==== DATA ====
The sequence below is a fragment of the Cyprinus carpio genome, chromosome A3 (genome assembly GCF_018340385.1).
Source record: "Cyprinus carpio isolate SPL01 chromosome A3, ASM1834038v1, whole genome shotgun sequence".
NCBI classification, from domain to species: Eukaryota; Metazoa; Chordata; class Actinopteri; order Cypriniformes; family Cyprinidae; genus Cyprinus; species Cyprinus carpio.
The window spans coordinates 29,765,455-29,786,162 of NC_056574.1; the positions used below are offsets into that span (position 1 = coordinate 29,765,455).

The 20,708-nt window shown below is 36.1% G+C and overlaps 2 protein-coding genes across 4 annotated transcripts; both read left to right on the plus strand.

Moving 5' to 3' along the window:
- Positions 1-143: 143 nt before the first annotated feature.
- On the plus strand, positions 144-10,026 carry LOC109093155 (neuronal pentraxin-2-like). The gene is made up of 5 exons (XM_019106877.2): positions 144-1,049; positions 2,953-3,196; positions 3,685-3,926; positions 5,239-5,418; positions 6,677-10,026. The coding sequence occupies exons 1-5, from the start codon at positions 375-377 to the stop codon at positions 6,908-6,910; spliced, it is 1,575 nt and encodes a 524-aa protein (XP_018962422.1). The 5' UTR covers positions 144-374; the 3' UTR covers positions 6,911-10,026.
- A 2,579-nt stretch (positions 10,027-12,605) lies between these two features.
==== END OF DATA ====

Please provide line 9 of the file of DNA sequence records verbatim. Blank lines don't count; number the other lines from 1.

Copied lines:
- A 2,579-nt stretch (positions 10,027-12,605) lies between these two features.